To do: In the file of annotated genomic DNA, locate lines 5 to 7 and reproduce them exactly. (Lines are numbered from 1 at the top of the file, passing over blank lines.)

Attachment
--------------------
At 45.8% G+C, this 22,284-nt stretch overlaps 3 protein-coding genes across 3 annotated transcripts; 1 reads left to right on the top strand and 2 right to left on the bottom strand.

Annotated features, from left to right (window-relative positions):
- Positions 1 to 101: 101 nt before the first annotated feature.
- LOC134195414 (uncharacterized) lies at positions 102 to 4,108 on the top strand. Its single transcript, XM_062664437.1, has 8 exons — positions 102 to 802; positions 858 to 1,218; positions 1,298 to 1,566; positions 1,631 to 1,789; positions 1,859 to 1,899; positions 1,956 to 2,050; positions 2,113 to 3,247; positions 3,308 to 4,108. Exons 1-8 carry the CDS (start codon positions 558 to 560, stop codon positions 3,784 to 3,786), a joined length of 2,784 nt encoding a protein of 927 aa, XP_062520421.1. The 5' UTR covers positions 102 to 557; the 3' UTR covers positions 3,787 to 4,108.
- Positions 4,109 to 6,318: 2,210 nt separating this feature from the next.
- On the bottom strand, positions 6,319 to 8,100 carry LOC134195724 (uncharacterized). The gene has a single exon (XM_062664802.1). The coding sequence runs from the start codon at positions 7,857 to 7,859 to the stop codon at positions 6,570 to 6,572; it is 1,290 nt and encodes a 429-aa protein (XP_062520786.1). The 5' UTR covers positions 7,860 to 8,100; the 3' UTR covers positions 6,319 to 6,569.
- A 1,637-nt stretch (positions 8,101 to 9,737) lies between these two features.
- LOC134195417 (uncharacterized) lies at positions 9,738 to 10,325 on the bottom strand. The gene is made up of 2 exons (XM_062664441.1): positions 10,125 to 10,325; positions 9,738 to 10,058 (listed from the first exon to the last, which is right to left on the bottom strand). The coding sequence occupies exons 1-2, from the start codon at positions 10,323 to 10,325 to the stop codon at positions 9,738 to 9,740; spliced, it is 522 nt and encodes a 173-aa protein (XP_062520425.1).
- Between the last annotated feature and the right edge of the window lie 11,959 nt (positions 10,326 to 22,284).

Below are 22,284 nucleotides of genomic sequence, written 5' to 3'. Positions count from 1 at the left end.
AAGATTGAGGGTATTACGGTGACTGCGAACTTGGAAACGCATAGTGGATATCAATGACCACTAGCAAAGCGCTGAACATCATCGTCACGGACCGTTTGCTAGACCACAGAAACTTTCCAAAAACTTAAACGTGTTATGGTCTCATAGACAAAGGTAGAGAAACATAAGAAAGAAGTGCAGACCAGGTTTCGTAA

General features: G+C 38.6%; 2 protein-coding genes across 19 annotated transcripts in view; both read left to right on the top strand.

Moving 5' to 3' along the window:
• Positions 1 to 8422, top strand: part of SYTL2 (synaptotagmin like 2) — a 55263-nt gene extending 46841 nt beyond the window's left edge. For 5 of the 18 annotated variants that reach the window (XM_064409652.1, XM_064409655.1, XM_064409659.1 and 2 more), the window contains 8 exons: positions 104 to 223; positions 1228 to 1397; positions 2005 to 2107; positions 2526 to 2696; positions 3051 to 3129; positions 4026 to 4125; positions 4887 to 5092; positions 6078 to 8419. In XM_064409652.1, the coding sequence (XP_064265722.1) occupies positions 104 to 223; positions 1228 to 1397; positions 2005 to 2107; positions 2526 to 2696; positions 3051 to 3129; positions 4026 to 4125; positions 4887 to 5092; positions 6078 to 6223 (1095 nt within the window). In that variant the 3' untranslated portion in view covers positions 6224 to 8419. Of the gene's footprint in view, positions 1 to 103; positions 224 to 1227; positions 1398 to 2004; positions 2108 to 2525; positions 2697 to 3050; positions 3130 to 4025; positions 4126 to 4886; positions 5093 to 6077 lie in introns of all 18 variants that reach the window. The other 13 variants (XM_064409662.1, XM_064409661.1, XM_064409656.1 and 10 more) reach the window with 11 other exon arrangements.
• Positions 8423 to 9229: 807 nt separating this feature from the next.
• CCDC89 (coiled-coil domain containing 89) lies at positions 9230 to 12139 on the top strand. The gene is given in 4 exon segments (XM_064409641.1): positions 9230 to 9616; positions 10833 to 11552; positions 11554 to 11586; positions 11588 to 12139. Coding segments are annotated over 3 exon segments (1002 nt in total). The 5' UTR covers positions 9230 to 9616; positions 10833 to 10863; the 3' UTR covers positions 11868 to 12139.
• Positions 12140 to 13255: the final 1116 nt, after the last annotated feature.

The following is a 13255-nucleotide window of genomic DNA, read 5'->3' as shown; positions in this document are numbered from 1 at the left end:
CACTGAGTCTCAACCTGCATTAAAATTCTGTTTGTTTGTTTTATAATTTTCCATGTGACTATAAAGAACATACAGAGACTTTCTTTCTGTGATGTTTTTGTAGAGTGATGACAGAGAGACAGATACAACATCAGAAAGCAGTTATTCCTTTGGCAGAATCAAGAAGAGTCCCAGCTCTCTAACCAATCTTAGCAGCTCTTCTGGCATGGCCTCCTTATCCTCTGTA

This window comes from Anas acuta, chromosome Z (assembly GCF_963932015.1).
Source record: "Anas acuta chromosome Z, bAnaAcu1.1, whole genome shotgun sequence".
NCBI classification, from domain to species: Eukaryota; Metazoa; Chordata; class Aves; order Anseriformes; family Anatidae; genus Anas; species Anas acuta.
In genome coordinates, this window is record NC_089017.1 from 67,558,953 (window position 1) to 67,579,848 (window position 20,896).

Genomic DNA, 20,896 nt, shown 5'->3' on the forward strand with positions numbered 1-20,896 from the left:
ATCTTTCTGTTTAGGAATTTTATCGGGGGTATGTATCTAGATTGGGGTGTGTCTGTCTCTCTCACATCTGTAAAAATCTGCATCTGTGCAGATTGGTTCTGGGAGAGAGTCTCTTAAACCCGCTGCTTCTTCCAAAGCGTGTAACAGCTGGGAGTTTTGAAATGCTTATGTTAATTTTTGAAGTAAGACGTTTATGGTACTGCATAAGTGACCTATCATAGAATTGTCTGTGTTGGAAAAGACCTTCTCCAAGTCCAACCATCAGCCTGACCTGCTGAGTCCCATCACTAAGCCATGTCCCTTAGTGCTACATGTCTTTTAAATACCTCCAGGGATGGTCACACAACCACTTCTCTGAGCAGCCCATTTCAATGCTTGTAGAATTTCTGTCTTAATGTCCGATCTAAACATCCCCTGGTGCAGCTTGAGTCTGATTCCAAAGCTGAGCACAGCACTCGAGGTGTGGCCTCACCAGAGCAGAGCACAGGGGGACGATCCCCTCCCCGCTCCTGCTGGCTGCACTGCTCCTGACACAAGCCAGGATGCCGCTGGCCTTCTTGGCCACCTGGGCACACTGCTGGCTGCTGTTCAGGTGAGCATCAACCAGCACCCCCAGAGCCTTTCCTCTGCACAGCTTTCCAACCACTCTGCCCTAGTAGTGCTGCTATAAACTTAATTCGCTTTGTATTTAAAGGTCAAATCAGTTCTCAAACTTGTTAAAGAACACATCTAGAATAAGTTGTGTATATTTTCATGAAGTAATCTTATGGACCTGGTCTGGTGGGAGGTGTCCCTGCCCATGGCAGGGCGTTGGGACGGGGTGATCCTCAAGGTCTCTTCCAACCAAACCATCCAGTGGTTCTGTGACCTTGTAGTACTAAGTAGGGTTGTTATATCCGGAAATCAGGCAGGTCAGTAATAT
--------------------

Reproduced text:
- Positions 4,109 to 6,318: 2,210 nt separating this feature from the next.
- On the bottom strand, positions 6,319 to 8,100 carry LOC134195724 (uncharacterized). The gene has a single exon (XM_062664802.1). The coding sequence runs from the start codon at positions 7,857 to 7,859 to the stop codon at positions 6,570 to 6,572; it is 1,290 nt and encodes a 429-aa protein (XP_062520786.1). The 5' UTR covers positions 7,860 to 8,100; the 3' UTR covers positions 6,319 to 6,569.
- A 1,637-nt stretch (positions 8,101 to 9,737) lies between these two features.